Gustave Geley (1868-1924)
Gustave Geley combined a successful medical career at Annecy in France with an interest in séance phenomena and reincarnation. He wrote books about the phenomena of clairvoyance, trance, and premonition he witnessed as a member of the Society for Psychical Studies in nearby Geneva. In 1919, he retired from medicine to become director of the newly established Institut Métapsychique International (IMI). Geley developed a theory about ectoplasm in vitalist rather than spiritualist terms. He is especially remembered for his investigation of the Polish medium Franek Kluski, which became the cause of a long-running controversy. He died in a plane crash in 1924.
Edmund Gurney (1847-1888)
Edmund Gurney was born in Hersham, Surrey and studied classics at Trinity College, Cambridge. His original vocation was music, about which he wrote a philosophical treatise;24 he also studied medicine and law. He was a founding member of the SPR, serving as its honorary secretary and writing the bulk of Phantasms of the Living, a two-volume study of the evidence for telepathy and crisis apparitions.25 Gurney wrote about the nature of hallucinations and other related phenomena and carried out experiments in telepathy. He died aged 41 from an apparently accidental overdose of the chloroform he used as a pain killer.26
Robert Hare (1781-1858)
Robert Hare, a chemistry professor at the University of Pennsylvania, is credited with inventions that included the calorimeter, the deflagrator (a type of battery) and the oxyhydrogen blowtorch. He contributed regularly to the American Journal of Science. In 1855, he declared his conversion to spiritualism and published a book about his investigations of mediums, for which he developed experimental apparatus. Hare’s reputation ensured a wide audience, although his claims were harshly attacked by fellow scientists.
Richard Hodgson (1855-1905)
Australian by birth, Richard Hodgson moved to England to study at Trinity College, Cambridge, and was an early member of the Society of Psychical Research, co-founded by his tutor Henry Sidgwick. He made his name with an investigation in India of psychic claims made by Helena Blavatsky, the founder of Theosophy, which he concluded were fraudulent. He took a sceptical view of physical mediums then being investigated by the Society. In 1887, he was appointed to run the American branch of the Society in Boston, and devoted much time to the study there of Leonora Piper, a mental (clairvoyant) medium, becoming convinced first of the genuineness of her abilities, and eventually of the reality of survival of death. He died suddenly aged 50 after a strenuous game of handball, following which he was reported to have communicated through Piper.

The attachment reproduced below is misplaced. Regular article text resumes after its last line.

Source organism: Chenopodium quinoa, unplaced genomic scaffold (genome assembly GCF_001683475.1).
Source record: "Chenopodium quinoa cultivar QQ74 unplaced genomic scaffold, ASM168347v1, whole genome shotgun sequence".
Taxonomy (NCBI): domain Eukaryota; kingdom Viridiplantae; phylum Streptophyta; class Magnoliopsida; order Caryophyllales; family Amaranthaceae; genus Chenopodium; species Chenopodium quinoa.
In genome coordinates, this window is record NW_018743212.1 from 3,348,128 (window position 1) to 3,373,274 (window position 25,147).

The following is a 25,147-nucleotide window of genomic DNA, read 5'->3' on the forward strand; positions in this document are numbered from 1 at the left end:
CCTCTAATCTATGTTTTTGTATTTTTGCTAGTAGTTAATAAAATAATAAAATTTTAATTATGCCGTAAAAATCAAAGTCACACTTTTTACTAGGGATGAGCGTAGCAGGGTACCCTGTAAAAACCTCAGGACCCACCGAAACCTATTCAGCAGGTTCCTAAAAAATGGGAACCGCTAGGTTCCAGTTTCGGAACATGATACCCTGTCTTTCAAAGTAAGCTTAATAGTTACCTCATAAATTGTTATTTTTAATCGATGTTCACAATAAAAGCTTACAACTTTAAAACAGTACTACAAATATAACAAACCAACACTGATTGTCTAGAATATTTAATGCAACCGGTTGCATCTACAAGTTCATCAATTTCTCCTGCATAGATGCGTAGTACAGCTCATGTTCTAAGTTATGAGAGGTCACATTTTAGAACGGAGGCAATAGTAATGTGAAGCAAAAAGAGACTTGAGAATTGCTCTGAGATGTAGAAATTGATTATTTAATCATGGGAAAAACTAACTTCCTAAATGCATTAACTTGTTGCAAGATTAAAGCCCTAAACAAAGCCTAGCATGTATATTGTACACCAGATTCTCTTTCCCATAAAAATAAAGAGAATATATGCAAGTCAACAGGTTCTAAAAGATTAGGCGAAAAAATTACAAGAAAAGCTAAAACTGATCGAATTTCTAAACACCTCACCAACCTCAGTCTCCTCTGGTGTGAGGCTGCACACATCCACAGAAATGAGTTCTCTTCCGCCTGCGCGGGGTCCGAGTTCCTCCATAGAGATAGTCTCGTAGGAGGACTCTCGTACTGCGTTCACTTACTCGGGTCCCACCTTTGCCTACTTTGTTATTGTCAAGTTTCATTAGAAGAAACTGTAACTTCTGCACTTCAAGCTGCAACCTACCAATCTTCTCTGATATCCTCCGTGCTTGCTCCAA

James Hyslop (1854-1920)
James Hyslop, a philosophy professor and psychologist at Columbia University, devoted the last fifteen years of his life to psychical research, after receiving impressive veridical communications in sessions with the medium Leonora Piper. He studied Piper and other prominent American mediums, writing books and papers for publications of the American Society for Psychical Research (ASPR), which he also served as executive secretary and treasurer. Hyslop was a strong proponent of survival, arguing that the best mediumistic evidence established this beyond reasonable doubt.
William James (1842-1910)
The Harvard psychologist and philosopher William James is one of the most prominent intellectuals to have been active in psychical research. His interest was mainly to analyze the research literature and synthesize concepts, but he also carried out some research, notably with the Boston medium Leonora Piper, whom he first brought the attention of colleagues at the Society for Psychical Research. James wrote about psi research in mainstream scientific journals, decrying critics who dismissed it out of hand, an attitude he considered unscientific. James came to believe that mind is independent of the brain, and that human minds are interconnected as part of a greater cosmic consciousness. However, he repeatedly stated he had no explanation for the mechanism behind psychical phenomena and appeared unconvinced by the case for personal survival of death.
Andrew Lang (1844-1912)
Andrew Lang was born in Selkirk, Scotland and studied at St Andrews University and Balliol College, Oxford. He became an honorary fellow of Merton College, Oxford, where the renowned anthropologist Walter Evans-Wentz was one of his students. Lang developed an interest in the paranormal through his extensive anthropology and folklore studies. He joined the SPR in 1906, was appointed its president in 1911; he contributed to the Journal and Proceedings on a wide range of subjects: poltergeists, crystal gazing, ghosts and hauntings, auditory hallucinations (notably the voices of Joan of Arc), levitation and others.27 Lang found himself increasingly unable to discount certain aspects of the paranormal when he judged the evidence to be secure, but was antagonistic towards phenomena displayed by ‘paid mediums’.28